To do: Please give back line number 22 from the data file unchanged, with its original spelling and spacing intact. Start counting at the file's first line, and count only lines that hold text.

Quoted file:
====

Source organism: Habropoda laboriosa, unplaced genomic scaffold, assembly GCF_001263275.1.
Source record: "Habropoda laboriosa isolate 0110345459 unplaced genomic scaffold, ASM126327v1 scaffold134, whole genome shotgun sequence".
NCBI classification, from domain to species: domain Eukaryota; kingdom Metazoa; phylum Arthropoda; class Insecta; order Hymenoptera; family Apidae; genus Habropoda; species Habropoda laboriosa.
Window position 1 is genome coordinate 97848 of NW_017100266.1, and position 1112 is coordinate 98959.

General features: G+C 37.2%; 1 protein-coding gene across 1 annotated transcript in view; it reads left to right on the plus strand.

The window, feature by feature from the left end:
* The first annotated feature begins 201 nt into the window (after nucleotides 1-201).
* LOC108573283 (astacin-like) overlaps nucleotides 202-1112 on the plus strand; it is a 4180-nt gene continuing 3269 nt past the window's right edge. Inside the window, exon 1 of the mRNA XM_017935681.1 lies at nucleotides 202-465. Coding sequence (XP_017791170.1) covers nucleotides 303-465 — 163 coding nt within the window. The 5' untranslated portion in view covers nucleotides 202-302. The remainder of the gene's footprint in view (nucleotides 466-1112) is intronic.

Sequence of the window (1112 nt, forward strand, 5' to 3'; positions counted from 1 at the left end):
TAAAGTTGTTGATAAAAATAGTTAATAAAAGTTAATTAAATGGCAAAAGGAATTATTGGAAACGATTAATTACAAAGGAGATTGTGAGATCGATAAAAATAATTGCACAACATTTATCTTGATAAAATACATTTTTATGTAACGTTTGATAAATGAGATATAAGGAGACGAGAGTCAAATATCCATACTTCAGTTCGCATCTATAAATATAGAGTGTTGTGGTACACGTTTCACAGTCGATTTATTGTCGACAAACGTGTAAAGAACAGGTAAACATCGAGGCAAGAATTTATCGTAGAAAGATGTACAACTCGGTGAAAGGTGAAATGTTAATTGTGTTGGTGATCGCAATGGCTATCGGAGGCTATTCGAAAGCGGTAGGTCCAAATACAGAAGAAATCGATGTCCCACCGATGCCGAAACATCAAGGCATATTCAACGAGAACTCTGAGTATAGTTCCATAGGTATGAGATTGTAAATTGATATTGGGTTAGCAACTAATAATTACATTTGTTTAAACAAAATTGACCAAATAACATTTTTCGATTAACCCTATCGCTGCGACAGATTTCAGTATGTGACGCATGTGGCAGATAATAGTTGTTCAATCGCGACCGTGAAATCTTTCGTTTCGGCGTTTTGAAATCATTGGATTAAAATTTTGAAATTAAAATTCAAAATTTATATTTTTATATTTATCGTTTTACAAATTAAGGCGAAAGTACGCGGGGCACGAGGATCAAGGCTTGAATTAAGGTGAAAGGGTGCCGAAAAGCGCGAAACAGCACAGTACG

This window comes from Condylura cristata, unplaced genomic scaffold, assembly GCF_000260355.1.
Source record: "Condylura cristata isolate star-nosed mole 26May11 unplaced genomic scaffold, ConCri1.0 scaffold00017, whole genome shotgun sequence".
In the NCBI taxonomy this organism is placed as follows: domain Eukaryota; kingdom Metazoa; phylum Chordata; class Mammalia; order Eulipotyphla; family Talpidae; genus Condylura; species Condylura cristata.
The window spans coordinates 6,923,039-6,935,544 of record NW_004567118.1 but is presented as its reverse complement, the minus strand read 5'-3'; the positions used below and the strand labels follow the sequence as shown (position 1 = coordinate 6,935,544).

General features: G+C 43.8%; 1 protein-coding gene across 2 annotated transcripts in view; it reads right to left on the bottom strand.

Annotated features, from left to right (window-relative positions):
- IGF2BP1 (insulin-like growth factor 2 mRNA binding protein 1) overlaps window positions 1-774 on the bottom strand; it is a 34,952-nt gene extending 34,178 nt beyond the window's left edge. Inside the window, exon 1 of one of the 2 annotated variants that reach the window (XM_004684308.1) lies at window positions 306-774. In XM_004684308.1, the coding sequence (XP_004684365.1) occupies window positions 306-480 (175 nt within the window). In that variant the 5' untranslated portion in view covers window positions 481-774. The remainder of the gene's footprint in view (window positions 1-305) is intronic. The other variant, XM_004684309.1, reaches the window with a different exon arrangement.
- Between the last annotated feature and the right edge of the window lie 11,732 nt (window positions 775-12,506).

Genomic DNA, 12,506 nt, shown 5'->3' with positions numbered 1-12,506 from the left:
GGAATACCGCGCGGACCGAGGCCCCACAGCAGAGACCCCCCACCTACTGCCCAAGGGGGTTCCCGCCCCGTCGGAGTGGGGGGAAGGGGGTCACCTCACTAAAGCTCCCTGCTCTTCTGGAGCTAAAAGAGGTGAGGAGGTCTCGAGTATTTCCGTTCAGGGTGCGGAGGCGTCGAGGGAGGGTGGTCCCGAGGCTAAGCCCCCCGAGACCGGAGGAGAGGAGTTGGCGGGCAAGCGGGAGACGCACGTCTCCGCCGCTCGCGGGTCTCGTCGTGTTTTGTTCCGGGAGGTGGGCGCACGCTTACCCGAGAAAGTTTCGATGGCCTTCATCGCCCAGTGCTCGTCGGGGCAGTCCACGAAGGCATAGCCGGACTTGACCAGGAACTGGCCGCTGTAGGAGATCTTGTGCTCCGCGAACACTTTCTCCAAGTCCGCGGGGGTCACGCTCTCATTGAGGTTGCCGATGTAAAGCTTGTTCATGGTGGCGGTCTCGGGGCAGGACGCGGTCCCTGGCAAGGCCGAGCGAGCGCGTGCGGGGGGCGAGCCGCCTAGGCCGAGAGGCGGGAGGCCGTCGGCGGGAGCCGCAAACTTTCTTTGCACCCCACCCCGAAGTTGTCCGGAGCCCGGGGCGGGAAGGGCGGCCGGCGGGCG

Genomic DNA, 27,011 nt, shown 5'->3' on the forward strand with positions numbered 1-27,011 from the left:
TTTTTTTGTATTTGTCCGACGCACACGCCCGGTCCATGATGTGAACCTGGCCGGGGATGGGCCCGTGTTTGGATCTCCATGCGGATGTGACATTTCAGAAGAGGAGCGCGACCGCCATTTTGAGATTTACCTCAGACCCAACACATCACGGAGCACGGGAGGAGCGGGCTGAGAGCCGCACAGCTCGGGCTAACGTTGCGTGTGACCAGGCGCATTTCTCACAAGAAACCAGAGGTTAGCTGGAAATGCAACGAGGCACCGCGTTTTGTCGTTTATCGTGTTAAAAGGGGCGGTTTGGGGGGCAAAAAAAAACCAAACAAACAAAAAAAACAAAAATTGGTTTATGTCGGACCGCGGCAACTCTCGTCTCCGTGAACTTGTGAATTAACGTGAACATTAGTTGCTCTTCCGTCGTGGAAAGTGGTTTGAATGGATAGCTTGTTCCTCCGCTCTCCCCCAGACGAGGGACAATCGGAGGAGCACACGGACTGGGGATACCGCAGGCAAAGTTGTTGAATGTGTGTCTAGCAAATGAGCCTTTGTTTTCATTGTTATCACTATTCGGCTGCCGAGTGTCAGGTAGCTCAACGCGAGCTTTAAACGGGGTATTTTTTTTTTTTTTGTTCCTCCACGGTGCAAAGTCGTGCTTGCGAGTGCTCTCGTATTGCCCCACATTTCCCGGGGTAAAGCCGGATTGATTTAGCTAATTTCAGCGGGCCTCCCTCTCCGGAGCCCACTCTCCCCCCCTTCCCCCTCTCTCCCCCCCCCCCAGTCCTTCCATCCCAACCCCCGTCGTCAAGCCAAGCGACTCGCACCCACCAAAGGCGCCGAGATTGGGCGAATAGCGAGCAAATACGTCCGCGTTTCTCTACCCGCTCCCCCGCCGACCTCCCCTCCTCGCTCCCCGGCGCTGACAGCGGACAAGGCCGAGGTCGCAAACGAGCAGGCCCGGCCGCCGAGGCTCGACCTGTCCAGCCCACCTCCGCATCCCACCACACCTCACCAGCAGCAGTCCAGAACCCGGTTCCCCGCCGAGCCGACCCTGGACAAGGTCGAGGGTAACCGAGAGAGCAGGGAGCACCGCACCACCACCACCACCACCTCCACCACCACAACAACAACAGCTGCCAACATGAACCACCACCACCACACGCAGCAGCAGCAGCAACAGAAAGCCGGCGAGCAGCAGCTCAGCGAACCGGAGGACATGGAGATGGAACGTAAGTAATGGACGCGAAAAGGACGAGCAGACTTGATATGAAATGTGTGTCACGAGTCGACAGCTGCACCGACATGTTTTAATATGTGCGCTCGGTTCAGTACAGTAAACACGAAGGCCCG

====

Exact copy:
TTTTTTTGTATTTGTCCGACGCACACGCCCGGTCCATGATGTGAACCTGGCCGGGGATGGGCCCGTGTTTGGATCTCCATGCGGATGTGACATTTCAGAAGAGGAGCGCGACCGCCATTTTGAGATTTACCTCAGACCCAACACATCACGGAGCACGGGAGGAGCGGGCTGAGAGCCGCACAGCTCGGGCTAACGTTGCGTGTGACCAGGCGCATTTCTCACAAGAAACCAGAGGTTAGCTGGAAATGCAACGAGGCACCGCGTTTTGTCGTTTATCGTGTTAAAAGGGGCGGTTTGGGGGGCAAAAAAAAACCAAACAAACAAAAAAAACAAAAATTGGTTTATGTCGGACCGCGGCAACTCTCGTCTCCGTGAACTTGTGAATTAACGTGAACATTAGTTGCTCTTCCGTCGTGGAAAGTGGTTTGAATGGATAGCTTGTTCCTCCGCTCTCCCCCAGACGAGGGACAATCGGAGGAGCACACGGACTGGGGATACCGCAGGCAAAGTTGTTGAATGTGTGTCTAGCAAATGAGCCTTTGTTTTCATTGTTATCACTATTCGGCTGCCGAGTGTCAGGTAGCTCAACGCGAGCTTTAAACGGGGTATTTTTTTTTTTTTTGTTCCTCCACGGTGCAAAGTCGTGCTTGCGAGTGCTCTCGTATTGCCCCACATTTCCCGGGGTAAAGCCGGATTGATTTAGCTAATTTCAGCGGGCCTCCCTCTCCGGAGCCCACTCTCCCCCCCTTCCCCCTCTCTCCCCCCCCCCCAGTCCTTCCATCCCAACCCCCGTCGTCAAGCCAAGCGACTCGCACCCACCAAAGGCGCCGAGATTGGGCGAATAGCGAGCAAATACGTCCGCGTTTCTCTACCCGCTCCCCCGCCGACCTCCCCTCCTCGCTCCCCGGCGCTGACAGCGGACAAGGCCGAGGTCGCAAACGAGCAGGCCCGGCCGCCGAGGCTCGACCTGTCCAGCCCACCTCCGCATCCCACCACACCTCACCAGCAGCAGTCCAGAACCCGGTTCCCCGCCGAGCCGACCCTGGACAAGGTCGAGGGTAACCGAGAGAGCAGGGAGCACCGCACCACCACCACCACCACCTCCACCACCACAACAACAACAGCTGCCAACATGAACCACCACCACCACACGCAGCAGCAGCAGCAACAGAAAGCCGGCGAGCAGCAGCTCAGCGAACCGGAGGACATGGAGATGGAACGTAAGTAATGGACGCGAAAAGGACGAGCAGACTTGATATGAAATGTGTGTCACGAGTCGACAGCTGCACCGACATGTTTTAATATGTGCGCTCGGTTCAGTACAGTAAACACGAAGGCCCG